Friday, August 9, 2013

Cobwebs in our head . . .

That is not an original. But I haven’t sought permission so I'd just say, it's from a respected Filipino educator and technocrat. Transparency, or the lack of it, is at the root of our underdevelopment, because without transparency, clarity of purpose isn't foremost and shared? And as my wife would say it, “we like it gray” – that lends itself to compromises if not corruption, inaction, underdevelopment and poverty? Yet we're proud because we see it as “Pinoy abilidad”? It is likewise inherent in our value and respect for hierarchy, because transparency is short on sensitivity – thus equates to “suplado," like straightforward foreigners?

Consider how my Eastern European friends reacted after visiting China: “Must we really partner with a Chinese group to build a factory in China? Can we not do it by ourselves?” Compare that to: “The US is by far the most business-friendly market we’ve visited. The trade is open and unrestricted . . . and we will only be limited by our imaginations.” It is transparency, not cost, that is top of mind! There are two principles that they’ve internalized: (a) “Transparency” and (b) “Keep it simple”. And people we’ve hired from MNCs marvel at what they are discovering. “No wonder you beat us in our biggest business in this market.” That was from a person that had jumped ship, the world’s largest consumer products company – and so a few of them have joined us. They’ve realized that there is no regional and/or a head office in the US to come to and beg for action. We strive that everything we do is indeed transparent and simple – from the businesses we are in, to the products in our portfolio (and they are meant to be world-beaters), to how business plans and budgets are put together, to how they are executed. And the bottom line: everyone knows “what’s in it for me!” And what typically could be a circuitous if not confusing chain could be traced back to clarity of purpose.

In a war between China and the US where would you be, I asked my Eastern European friends? And I added: Because in the Philippines we are debating whether we should allow the US to have forces on the ground. And they showed me the following clipped article: “Bulgaria has asked the United States to place a permanent military force in the country aimed at strengthening security in the region . . . Bulgarian Defense Minister Anu Anguelov has discussed the opening of a US military base . . . with officials of the Pentagon . . . US troops have been present in Bulgaria for over six years under a Defense Cooperation Agreement signed by the both states . . . Under the arrangement, Americans are allowed to train their troops at four Bulgarian bases, which remain under Sofia’s command and under the Bulgarian flag.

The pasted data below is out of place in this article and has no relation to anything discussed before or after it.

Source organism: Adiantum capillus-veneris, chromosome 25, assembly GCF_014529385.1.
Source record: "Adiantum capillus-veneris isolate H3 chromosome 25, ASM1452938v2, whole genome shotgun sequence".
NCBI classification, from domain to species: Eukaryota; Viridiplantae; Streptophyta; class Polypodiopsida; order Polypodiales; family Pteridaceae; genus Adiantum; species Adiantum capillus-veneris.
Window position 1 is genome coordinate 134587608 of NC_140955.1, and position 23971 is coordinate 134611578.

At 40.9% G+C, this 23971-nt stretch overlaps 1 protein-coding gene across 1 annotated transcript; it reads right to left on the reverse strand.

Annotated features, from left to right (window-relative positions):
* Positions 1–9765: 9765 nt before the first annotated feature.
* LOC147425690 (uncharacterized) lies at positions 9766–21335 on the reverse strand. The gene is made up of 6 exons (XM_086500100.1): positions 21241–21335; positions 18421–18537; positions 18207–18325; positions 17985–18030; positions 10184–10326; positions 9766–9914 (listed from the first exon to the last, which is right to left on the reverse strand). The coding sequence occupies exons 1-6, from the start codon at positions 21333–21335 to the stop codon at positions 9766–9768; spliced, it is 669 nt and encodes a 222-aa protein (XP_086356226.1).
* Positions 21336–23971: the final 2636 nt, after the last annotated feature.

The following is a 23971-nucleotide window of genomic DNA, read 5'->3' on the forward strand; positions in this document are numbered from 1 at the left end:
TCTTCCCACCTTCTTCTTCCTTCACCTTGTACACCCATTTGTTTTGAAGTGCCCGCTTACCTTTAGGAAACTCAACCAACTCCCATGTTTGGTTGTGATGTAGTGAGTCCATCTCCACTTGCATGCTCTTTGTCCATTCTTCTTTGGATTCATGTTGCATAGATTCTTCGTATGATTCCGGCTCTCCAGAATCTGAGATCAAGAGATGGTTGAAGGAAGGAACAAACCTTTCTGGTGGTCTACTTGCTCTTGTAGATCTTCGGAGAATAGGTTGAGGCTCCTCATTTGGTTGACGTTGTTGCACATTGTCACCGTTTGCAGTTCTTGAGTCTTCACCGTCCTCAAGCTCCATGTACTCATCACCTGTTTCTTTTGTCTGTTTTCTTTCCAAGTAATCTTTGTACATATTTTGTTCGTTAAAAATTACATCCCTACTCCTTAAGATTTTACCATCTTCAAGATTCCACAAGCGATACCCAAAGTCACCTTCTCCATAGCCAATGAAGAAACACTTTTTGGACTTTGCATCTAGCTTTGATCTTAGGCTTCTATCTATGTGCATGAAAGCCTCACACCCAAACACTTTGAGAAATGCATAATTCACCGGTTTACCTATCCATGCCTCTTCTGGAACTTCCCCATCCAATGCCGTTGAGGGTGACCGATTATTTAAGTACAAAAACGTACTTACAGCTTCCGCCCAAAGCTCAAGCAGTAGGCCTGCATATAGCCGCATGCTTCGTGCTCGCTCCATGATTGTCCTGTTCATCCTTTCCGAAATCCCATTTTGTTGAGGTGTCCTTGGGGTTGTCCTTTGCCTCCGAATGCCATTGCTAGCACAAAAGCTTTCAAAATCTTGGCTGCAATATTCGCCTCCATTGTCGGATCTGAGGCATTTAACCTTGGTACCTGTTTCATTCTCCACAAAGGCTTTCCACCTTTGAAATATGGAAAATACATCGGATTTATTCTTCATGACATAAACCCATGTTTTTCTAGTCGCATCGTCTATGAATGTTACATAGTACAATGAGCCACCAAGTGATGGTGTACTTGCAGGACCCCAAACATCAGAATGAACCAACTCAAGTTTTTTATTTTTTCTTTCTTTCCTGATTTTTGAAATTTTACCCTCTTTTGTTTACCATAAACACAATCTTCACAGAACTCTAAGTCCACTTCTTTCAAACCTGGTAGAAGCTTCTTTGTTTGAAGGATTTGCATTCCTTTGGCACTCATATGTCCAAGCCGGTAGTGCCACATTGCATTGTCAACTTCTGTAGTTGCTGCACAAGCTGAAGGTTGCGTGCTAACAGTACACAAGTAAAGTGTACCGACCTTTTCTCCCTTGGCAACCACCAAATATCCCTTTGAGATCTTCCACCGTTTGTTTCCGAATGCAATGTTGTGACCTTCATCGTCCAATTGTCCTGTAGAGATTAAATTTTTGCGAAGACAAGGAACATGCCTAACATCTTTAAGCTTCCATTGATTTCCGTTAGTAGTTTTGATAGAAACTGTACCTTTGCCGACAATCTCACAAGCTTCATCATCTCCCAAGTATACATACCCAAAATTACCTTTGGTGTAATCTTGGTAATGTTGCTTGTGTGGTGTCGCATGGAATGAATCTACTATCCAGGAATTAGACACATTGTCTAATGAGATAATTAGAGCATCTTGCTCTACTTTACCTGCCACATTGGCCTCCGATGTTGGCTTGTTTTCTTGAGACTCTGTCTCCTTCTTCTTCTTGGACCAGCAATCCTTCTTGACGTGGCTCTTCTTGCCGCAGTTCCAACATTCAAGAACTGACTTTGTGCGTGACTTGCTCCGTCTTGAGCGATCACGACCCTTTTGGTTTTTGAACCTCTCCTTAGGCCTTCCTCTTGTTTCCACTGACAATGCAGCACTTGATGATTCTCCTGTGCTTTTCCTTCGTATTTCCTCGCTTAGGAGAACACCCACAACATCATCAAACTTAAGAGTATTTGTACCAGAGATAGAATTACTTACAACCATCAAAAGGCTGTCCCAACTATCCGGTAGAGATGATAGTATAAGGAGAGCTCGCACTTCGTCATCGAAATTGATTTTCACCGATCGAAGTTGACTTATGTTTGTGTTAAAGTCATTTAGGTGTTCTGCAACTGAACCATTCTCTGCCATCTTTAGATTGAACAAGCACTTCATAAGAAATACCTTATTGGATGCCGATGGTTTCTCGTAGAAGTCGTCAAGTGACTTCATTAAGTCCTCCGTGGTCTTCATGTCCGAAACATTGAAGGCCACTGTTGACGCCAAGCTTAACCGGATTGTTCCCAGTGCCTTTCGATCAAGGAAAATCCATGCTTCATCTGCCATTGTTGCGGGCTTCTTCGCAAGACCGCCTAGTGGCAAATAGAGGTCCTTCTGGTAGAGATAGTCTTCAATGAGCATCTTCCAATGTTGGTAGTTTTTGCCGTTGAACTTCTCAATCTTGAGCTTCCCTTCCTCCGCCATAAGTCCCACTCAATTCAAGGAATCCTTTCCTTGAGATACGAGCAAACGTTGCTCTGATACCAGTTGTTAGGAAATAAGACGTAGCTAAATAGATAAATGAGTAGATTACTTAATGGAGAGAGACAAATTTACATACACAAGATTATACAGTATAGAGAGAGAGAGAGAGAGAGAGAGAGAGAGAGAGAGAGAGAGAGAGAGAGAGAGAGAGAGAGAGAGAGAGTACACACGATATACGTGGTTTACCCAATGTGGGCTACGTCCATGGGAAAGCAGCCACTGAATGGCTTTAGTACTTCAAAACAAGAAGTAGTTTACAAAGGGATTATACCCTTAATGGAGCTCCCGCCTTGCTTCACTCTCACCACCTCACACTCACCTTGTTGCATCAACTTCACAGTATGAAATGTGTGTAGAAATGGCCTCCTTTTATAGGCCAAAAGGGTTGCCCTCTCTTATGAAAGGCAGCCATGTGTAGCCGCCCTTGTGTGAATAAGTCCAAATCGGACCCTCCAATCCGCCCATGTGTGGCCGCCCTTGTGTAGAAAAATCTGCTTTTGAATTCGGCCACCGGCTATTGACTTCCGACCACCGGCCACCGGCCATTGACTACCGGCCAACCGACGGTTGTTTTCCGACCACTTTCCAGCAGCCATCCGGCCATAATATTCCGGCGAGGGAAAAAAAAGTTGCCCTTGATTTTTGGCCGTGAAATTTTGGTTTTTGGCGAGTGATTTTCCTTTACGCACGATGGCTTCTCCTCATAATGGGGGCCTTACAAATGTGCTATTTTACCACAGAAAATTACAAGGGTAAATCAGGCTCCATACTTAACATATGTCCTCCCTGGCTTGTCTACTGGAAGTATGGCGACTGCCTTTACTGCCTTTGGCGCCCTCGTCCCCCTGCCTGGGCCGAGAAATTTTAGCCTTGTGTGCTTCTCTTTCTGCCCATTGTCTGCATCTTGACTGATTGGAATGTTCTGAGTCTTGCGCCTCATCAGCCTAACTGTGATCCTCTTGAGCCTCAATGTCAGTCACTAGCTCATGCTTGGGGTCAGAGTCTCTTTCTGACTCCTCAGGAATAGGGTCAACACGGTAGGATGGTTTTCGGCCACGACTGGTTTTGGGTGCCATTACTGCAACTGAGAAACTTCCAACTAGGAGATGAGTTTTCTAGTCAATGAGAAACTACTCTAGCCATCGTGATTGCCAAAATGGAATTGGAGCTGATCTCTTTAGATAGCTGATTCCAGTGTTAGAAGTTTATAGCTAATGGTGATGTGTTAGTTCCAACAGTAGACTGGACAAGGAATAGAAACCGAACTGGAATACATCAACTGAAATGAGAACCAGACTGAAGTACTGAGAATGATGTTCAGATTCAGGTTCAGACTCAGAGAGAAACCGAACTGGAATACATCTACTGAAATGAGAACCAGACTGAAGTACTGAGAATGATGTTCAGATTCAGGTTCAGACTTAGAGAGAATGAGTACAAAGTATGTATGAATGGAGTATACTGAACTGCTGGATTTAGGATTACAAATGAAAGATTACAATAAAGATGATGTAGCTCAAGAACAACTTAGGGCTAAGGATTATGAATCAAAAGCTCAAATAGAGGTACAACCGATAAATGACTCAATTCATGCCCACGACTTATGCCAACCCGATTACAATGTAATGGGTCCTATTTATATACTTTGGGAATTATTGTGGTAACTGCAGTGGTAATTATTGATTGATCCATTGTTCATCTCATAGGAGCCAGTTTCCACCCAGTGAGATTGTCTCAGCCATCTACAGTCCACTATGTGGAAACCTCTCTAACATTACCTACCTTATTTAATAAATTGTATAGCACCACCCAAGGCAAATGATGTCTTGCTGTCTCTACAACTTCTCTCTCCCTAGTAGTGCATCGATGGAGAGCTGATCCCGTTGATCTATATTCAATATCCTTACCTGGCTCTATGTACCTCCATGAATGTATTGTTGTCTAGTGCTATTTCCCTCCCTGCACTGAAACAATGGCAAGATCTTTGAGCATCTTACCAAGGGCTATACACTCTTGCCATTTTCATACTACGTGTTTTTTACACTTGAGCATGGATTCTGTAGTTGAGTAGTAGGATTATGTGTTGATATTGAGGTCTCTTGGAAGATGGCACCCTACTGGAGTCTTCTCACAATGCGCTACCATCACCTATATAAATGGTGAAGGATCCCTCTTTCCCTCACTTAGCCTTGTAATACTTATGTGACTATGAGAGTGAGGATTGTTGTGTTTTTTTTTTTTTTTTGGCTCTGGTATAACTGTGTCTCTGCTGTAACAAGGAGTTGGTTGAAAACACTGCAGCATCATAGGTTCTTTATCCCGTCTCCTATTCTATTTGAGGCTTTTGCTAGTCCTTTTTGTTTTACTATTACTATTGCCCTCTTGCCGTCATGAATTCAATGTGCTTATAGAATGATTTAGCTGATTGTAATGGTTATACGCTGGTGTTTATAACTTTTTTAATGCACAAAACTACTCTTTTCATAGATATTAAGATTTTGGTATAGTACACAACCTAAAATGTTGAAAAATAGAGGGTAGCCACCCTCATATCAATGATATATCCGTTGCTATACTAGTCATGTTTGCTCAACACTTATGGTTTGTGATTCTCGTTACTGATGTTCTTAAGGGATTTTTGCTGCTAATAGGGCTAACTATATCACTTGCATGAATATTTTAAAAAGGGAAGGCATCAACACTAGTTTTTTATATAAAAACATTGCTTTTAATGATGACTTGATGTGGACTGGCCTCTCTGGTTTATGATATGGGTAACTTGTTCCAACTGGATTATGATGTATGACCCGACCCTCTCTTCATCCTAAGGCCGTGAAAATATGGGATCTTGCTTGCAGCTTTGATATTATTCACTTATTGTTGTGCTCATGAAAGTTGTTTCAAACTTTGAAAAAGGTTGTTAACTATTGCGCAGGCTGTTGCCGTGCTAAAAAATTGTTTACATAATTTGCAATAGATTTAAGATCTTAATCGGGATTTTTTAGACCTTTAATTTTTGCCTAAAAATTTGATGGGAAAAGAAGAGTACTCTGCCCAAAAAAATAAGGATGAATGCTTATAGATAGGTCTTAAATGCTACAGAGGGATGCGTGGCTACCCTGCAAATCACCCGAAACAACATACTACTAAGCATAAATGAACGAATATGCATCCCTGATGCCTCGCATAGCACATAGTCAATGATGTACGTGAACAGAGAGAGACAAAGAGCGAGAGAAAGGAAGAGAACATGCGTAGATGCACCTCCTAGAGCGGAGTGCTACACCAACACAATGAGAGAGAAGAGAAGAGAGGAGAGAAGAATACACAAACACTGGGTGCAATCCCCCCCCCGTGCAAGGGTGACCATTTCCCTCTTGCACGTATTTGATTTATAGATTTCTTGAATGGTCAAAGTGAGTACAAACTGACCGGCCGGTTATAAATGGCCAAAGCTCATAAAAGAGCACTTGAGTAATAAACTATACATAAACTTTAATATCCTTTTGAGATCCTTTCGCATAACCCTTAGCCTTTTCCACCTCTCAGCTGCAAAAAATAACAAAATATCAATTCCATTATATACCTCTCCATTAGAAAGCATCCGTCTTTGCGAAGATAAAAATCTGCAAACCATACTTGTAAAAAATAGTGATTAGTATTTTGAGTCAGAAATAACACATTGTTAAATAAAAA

And they would explain: No country is perfect. But China is a communist rule. When there is no transparency like we had to suffer for decades, the common good is taken for granted. George Bush was not loved by Europeans and Barack Obama is not perfect either. But we would bet on transparency more than anything else. [Translation: bullies (and size given laws of physics makes a bully) will always be bullies – better the bully that is transparent than one who is not? Or we Pinoys can build our own armed forces and stare these bullies in the eye? Even Germany has learned from the Brits who lobbied the Americans to be an ally to counter the aggression of Germany – and so today the Germans are allied with the Americans, and are host to the US Air Forces headquarters in Europe, at Ramstein Air Base? The EU would rather focus on getting their union more robust and have effectively abdicated defense spending to the US. I am a US taxpayer and don’t cherish that. But that’s what hegemony is about? Or does Juan de la Cruz have a self-esteem problem?]

Life is complicated enough and “Pinoy abilidad” – i.e., cognitive dissonance – explains our confused, if not damaged, culture? And so indeed we want “a government run like hell by Filipinos”? In the meantime oligarchy is thriving in spades? And because of our brand of hierarchy, we have yet to embrace transparency? Should we learn a lesson from a tragic Korean experience? “[D]espite changes, including improved safety records, Korea's aviation sector remains rooted in a national character that's largely about preserving hierarchy—and asking few questions . . . The Korean culture has two features—respect for seniority and age, and quite an authoritarian style” . . . You put those two together, and you may get more one-way communication—and not a lot of it upward . . ." [Korean Culture May Offer Clues in Asiana Crash, CNBC, 9th Jul 2013]

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